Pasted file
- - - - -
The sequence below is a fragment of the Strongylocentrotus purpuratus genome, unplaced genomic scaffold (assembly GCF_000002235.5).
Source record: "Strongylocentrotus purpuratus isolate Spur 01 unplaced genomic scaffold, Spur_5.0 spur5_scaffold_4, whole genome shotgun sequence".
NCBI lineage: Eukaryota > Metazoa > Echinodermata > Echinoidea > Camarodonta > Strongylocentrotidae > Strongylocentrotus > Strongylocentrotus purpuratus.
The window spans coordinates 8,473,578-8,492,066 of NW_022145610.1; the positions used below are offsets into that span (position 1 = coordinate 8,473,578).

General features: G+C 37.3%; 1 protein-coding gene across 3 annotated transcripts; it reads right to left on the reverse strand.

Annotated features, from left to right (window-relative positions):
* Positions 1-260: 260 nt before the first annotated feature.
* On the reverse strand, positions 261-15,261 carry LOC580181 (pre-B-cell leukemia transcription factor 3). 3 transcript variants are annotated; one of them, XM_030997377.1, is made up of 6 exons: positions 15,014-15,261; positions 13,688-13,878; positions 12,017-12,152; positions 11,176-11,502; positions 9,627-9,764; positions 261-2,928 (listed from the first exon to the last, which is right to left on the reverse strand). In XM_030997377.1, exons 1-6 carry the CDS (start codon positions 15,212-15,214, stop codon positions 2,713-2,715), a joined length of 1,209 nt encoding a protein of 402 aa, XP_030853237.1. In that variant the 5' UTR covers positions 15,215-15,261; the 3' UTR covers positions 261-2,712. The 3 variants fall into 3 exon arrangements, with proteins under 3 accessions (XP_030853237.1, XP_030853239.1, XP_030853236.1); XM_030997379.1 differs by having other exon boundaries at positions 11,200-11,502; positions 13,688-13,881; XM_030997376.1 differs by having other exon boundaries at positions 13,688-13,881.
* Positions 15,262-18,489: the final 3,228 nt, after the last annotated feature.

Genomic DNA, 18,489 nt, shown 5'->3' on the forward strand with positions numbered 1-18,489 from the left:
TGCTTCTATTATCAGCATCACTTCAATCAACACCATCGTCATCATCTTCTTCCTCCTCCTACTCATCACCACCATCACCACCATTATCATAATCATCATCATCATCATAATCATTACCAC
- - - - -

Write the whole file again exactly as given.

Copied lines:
The sequence below is a fragment of the Strongylocentrotus purpuratus genome, unplaced genomic scaffold (assembly GCF_000002235.5).
Source record: "Strongylocentrotus purpuratus isolate Spur 01 unplaced genomic scaffold, Spur_5.0 spur5_scaffold_4, whole genome shotgun sequence".
NCBI lineage: Eukaryota > Metazoa > Echinodermata > Echinoidea > Camarodonta > Strongylocentrotidae > Strongylocentrotus > Strongylocentrotus purpuratus.
The window spans coordinates 8,473,578-8,492,066 of NW_022145610.1; the positions used below are offsets into that span (position 1 = coordinate 8,473,578).

General features: G+C 37.3%; 1 protein-coding gene across 3 annotated transcripts; it reads right to left on the reverse strand.

Annotated features, from left to right (window-relative positions):
* Positions 1-260: 260 nt before the first annotated feature.
* On the reverse strand, positions 261-15,261 carry LOC580181 (pre-B-cell leukemia transcription factor 3). 3 transcript variants are annotated; one of them, XM_030997377.1, is made up of 6 exons: positions 15,014-15,261; positions 13,688-13,878; positions 12,017-12,152; positions 11,176-11,502; positions 9,627-9,764; positions 261-2,928 (listed from the first exon to the last, which is right to left on the reverse strand). In XM_030997377.1, exons 1-6 carry the CDS (start codon positions 15,212-15,214, stop codon positions 2,713-2,715), a joined length of 1,209 nt encoding a protein of 402 aa, XP_030853237.1. In that variant the 5' UTR covers positions 15,215-15,261; the 3' UTR covers positions 261-2,712. The 3 variants fall into 3 exon arrangements, with proteins under 3 accessions (XP_030853237.1, XP_030853239.1, XP_030853236.1); XM_030997379.1 differs by having other exon boundaries at positions 11,200-11,502; positions 13,688-13,881; XM_030997376.1 differs by having other exon boundaries at positions 13,688-13,881.
* Positions 15,262-18,489: the final 3,228 nt, after the last annotated feature.

Genomic DNA, 18,489 nt, shown 5'->3' on the forward strand with positions numbered 1-18,489 from the left:
TGCTTCTATTATCAGCATCACTTCAATCAACACCATCGTCATCATCTTCTTCCTCCTCCTACTCATCACCACCATCACCACCATTATCATAATCATCATCATCATCATAATCATTACCAC